It was inspiring to learn that in most cases the use of the libraries’ flexible meeting spaces is free of charge. SJCPL waives its fee for non-profits and individuals up to 8 hours a month if they have a library card. It charges $35 for for-profit organizations and individuals holding a private event such as a baby shower. BPL does not charge any fee at all. 

Other Interesting Facts and Figures 

Average Group Size and Number of Hours per Meeting 

We were curious to know how many people were able to take advantage of the use of their local library’s meeting rooms. We weren’t surprised to learn that the range was quite large, from less than 10 for small gatherings to as many as 200. 

At SJCPL, the average group is 10 – 40 people at its three locations, with non-library events attracting between 100 and 200 people. The same figures apply to the other libraries, with an average of 10 people using the meeting room and as many as 100 in the children’s room at Marcellus, eight in the quiet study and well over 25 in the larger meeting room at BPL, particularly during the summer.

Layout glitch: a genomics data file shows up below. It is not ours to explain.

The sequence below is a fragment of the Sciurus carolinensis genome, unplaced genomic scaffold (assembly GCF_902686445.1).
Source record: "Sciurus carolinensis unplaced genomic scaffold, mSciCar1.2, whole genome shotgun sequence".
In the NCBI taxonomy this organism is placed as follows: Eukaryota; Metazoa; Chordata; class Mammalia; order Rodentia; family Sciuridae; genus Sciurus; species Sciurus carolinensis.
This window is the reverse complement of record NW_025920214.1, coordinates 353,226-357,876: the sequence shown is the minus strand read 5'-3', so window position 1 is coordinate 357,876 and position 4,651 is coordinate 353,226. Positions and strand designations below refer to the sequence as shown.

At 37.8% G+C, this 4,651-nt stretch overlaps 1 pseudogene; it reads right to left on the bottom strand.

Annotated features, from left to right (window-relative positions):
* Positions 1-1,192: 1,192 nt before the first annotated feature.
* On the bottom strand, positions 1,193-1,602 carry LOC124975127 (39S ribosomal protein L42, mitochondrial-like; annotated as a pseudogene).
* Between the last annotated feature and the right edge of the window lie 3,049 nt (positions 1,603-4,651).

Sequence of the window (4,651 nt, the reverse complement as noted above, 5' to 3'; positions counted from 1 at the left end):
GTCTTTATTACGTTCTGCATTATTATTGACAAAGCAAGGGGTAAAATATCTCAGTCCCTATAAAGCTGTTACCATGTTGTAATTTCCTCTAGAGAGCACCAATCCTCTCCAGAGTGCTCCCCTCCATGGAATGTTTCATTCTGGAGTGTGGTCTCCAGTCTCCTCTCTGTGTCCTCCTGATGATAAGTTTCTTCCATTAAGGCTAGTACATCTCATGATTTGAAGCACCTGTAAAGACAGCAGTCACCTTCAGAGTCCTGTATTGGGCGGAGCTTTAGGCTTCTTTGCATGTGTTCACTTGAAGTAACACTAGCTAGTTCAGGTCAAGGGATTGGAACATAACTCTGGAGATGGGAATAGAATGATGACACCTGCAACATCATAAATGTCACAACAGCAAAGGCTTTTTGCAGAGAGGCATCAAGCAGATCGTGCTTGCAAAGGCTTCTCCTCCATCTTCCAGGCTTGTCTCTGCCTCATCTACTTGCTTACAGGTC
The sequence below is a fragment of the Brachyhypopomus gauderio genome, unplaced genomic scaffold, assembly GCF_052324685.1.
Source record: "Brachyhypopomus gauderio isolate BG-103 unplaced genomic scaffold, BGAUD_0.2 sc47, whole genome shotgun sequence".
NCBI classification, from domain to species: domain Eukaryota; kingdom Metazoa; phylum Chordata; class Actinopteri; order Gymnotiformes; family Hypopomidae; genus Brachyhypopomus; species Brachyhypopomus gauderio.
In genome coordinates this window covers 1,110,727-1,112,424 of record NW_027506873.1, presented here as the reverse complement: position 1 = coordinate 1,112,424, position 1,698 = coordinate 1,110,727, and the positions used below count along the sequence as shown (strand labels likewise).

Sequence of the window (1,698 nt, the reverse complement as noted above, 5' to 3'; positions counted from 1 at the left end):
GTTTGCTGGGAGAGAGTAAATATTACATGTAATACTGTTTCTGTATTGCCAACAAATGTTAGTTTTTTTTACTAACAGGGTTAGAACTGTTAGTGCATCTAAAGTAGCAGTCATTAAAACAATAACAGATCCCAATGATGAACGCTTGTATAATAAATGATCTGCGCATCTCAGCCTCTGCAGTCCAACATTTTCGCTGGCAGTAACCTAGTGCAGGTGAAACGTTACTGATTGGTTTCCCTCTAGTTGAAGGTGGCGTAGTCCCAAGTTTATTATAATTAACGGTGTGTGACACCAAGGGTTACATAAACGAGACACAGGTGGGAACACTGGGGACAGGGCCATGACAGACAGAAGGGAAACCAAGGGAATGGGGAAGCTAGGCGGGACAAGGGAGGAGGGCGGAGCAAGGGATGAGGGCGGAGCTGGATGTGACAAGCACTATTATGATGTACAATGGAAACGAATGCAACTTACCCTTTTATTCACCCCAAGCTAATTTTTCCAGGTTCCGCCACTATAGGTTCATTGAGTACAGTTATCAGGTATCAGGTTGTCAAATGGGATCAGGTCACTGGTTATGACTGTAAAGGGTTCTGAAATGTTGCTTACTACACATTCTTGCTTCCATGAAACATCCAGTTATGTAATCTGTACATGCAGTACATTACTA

All three public libraries reported the same average number of hours per event, ranging between two and four. 

Technology and Furniture Needs 

The directors of the three public libraries we spoke with were in agreement that both the technology and furniture requirements were fairly minimal and did not require a large investment. The basic items requested were visual projection with a large display, audio for larger meetings, and a dry eraser or whiteboard. The ability for people to be able to hook up their computers and use their smartphones was a priority for everyone.